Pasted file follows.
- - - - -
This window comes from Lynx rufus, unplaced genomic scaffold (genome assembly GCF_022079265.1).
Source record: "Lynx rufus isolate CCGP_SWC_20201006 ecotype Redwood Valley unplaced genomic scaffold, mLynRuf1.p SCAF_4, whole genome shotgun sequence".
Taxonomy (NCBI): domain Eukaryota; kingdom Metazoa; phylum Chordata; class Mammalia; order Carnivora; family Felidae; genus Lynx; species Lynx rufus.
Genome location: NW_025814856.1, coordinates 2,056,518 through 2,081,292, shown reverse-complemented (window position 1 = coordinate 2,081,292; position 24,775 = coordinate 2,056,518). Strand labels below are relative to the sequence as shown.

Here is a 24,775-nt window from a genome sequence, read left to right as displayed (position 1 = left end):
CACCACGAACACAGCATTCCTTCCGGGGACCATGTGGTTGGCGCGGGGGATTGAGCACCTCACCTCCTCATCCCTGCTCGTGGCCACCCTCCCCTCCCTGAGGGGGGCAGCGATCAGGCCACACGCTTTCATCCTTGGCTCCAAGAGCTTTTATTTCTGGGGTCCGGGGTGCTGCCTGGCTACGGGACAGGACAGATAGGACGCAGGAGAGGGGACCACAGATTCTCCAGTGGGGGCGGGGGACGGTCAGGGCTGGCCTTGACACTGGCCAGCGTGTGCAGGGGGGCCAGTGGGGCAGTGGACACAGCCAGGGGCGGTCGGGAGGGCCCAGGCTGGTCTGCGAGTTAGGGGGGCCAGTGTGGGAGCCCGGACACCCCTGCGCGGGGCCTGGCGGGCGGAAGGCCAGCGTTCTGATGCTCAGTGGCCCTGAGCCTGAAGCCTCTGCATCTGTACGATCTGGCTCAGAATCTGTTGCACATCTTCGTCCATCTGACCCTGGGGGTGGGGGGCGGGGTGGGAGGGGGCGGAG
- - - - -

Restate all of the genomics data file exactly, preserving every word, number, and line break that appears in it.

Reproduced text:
This window comes from Lynx rufus, unplaced genomic scaffold (genome assembly GCF_022079265.1).
Source record: "Lynx rufus isolate CCGP_SWC_20201006 ecotype Redwood Valley unplaced genomic scaffold, mLynRuf1.p SCAF_4, whole genome shotgun sequence".
Taxonomy (NCBI): domain Eukaryota; kingdom Metazoa; phylum Chordata; class Mammalia; order Carnivora; family Felidae; genus Lynx; species Lynx rufus.
Genome location: NW_025814856.1, coordinates 2,056,518 through 2,081,292, shown reverse-complemented (window position 1 = coordinate 2,081,292; position 24,775 = coordinate 2,056,518). Strand labels below are relative to the sequence as shown.

Here is a 24,775-nt window from a genome sequence, read left to right as displayed (position 1 = left end):
CACCACGAACACAGCATTCCTTCCGGGGACCATGTGGTTGGCGCGGGGGATTGAGCACCTCACCTCCTCATCCCTGCTCGTGGCCACCCTCCCCTCCCTGAGGGGGGCAGCGATCAGGCCACACGCTTTCATCCTTGGCTCCAAGAGCTTTTATTTCTGGGGTCCGGGGTGCTGCCTGGCTACGGGACAGGACAGATAGGACGCAGGAGAGGGGACCACAGATTCTCCAGTGGGGGCGGGGGACGGTCAGGGCTGGCCTTGACACTGGCCAGCGTGTGCAGGGGGGCCAGTGGGGCAGTGGACACAGCCAGGGGCGGTCGGGAGGGCCCAGGCTGGTCTGCGAGTTAGGGGGGCCAGTGTGGGAGCCCGGACACCCCTGCGCGGGGCCTGGCGGGCGGAAGGCCAGCGTTCTGATGCTCAGTGGCCCTGAGCCTGAAGCCTCTGCATCTGTACGATCTGGCTCAGAATCTGTTGCACATCTTCGTCCATCTGACCCTGGGGGTGGGGGGCGGGGTGGGAGGGGGCGGAG